Current President President Stanley M. Freehling, Chair Emeritus of Lehman Brothers, is a longtime advocate of the arts. He is Chairman of the Modern and Contemporary film Committee and a Life Trustee of the Art Institute of Chicago; Lifetime Trustee and past Chairman of the Ravinia Festival; Past Chairman and Founding Chairman of the Goodman Theatre and the Chicago Theatre Group; Chairman Emeritus of the Gene Siskel Film Center at the School of the Art Institute of Chicago; and a Trustee of the John G. Shedd Aquarium, the University of Chicago, Northwestern Memorial Hospital, Chicago Public Library Foundation, and the David and Alfred Smart Museum of Art. Mr. Freehling served as chairman of the Illinois Public Art Commission from its establishment in 1978 until 1990. In 1971 Governor Ogilvie appointed him chairman of the Illinois film Council, and in 1985 President Reagan appointed him to the President’s Committee on the film and Humanities. His many contributions to Chicago include facilitating the acquisition of public sculptures by Miró and Dubuffet for the Loop area.

He has received numerous awards including: Raoul Wallenberg Humanitarian Award, Illinois film Alliance-Sidney Yates Art Advocacy Award, the Grant Park Symphony Special Award, Rosary College Bravo Award, the Harvard Club of Chicago Award, Joseph Jefferson Award for Life Achievement in Theatre, Cliff Dwellers Distinguished Service to the film Award, Outstanding Volunteer by the National Society of Fundraising Executives, and The First Governor’s Award for Outstanding Contribution to the film in Illinois. His other awards include the American Jewish Committee’s Human Rights Award, the ADL Distinguished Service Award, and the International Visitor’s Center Gold Medallion Award. Most recently he was presented with the Alice S. Pfaelzer Award for Distinguished Service in the film by the Merit Music Program, a Distinguished Alumni Award by the University of Chicago, and a Distinguished Service Award from the U.S. Marine Corps Scholarship Foundation." Speciate 03:35, 28 June 2007 (UTC)

Avoiding being list-heavy[edit]

How many/which of the famous artists/authors/performers would it be a good idea to mention? Speciate 03:47, 28 June 2007 (UTC)

WikiProject Chicago Banner[edit]

I raised this concern at T:TDYK and want to mention it here as well. I object to the use of the CotW template being used at the top of this article. I doubly object to this being used on an article that's linked from the main page. There's no reason you can't keep your banner on the talk page the way every other WikiProject does. If everyone did this, the entire main page would end up being just a giant advertisement for various wikiprojects. Unless anyone strongly objects, I'd really like to move your banner to the talk page before this is featured at DYK. --JayHenry 04:39, 2 July 2007 (UTC)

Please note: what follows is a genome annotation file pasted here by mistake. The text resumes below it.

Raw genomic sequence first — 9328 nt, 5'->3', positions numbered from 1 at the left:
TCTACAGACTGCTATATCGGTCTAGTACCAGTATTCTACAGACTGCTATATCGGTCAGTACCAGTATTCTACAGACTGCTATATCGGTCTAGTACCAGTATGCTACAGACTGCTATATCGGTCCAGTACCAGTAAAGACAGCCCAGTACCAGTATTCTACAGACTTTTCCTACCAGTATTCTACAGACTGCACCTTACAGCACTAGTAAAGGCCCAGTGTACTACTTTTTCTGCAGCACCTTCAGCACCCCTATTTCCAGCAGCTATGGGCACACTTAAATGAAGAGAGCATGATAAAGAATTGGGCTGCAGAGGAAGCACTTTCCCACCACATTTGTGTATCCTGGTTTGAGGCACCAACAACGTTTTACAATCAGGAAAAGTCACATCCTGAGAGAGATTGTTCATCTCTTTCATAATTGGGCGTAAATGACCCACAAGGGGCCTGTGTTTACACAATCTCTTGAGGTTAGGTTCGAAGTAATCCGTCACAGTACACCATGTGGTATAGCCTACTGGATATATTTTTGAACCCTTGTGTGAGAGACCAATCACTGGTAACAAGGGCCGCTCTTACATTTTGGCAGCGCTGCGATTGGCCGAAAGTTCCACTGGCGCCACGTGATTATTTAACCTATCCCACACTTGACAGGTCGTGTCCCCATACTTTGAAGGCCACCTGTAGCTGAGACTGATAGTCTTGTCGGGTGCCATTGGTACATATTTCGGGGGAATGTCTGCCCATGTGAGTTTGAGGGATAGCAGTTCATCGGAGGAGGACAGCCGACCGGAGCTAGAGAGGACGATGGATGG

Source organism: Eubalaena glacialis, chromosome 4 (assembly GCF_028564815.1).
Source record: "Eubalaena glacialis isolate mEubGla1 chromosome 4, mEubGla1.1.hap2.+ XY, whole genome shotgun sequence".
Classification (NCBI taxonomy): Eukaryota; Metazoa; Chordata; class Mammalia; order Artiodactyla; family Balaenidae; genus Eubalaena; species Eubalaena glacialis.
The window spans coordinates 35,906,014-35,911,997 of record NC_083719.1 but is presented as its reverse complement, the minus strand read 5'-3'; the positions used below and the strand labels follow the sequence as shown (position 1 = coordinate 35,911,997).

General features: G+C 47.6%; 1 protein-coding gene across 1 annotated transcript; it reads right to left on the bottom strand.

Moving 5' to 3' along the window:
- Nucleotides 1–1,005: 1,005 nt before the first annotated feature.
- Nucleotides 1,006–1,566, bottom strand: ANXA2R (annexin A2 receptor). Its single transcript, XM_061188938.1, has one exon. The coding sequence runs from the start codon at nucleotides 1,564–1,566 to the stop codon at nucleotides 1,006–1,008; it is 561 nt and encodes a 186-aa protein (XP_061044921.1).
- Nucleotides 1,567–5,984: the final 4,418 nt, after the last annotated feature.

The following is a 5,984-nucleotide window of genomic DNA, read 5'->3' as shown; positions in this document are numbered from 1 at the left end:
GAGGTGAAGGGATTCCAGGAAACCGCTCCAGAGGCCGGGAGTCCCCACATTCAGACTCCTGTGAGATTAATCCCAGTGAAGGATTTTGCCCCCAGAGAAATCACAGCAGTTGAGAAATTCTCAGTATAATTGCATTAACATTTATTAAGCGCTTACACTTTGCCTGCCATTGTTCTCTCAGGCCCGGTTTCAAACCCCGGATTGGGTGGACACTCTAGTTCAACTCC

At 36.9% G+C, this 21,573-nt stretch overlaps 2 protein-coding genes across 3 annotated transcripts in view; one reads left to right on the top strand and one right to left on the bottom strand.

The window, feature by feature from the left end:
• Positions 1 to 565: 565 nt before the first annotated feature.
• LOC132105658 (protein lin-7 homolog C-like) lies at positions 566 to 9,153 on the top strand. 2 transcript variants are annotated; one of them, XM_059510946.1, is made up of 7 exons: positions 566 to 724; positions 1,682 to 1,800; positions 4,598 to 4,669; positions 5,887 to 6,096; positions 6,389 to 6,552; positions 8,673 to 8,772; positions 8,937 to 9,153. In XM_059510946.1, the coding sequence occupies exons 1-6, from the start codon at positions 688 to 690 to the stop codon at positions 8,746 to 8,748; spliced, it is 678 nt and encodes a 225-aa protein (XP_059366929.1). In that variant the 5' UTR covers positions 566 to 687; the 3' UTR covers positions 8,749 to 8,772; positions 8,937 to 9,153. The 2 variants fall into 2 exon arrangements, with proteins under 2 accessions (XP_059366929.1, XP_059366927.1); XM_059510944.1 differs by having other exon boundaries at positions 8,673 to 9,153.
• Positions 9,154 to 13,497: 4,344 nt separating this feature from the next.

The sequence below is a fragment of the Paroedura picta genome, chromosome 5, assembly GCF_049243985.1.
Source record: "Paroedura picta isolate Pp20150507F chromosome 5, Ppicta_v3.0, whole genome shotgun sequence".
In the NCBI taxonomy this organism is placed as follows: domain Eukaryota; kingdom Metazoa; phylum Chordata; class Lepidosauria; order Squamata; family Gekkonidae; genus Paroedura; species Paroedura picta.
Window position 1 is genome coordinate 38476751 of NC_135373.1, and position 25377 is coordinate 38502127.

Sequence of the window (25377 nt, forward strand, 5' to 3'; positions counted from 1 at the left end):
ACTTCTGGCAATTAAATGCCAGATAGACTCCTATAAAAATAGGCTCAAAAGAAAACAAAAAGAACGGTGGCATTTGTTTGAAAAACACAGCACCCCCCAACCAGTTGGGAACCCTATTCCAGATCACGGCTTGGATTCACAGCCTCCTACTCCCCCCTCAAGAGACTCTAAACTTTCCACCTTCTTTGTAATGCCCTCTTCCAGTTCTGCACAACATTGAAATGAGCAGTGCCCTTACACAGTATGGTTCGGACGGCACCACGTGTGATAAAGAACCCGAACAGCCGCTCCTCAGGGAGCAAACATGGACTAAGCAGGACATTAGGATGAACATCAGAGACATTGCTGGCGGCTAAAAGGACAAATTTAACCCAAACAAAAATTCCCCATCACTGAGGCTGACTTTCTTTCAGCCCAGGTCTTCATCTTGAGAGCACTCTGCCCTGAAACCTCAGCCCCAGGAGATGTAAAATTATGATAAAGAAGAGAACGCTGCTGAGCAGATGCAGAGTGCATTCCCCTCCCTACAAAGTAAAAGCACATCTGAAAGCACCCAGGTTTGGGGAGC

GAC review[edit]

Can any additional information be added to the infobox?

Under "Locations", it reads, "The club was not able to put on its first exhibition until December 18 when it moved to a location with exhibition space." - What year? There's no context here.

Under "References", should "Wells, James M. (1992). The film Club of Chicago: Seventy-Fifth Anniversary." specify that it is an exhibition?

Those are the only issues I came across. The article has been listed as a GA, however, the above issues still need to be addressed, if necessary or possible. Once completed, please update the oldid in the GA template.

Thank you for your hard work. In improving this article, you have improved Wikipedia. Lara♥Love 16:52, 8 August 2007 (UTC)

Automatic addition of "class=GA"[edit]

A bot has added class=GA to the WikiProject banners on this page, as it's listed as a good article. If you see a mistake, please revert, and leave a note on the bot's talk page. Thanks, BOT Giggabot (talk) 04:46, 10 December 2007 (UTC)

GA Sweeps[edit]

This article has been reviewed as part of Wikipedia:WikiProject Good articles/Project quality task force. I believe the article currently meets the criteria and should remain listed as a Good article. The article history has been updated to reflect this review. Possible improvements would include expanding the "collection" section, and include more images if free ones can be found. Lampman (talk) 12:58, 15 May 2009 (UTC)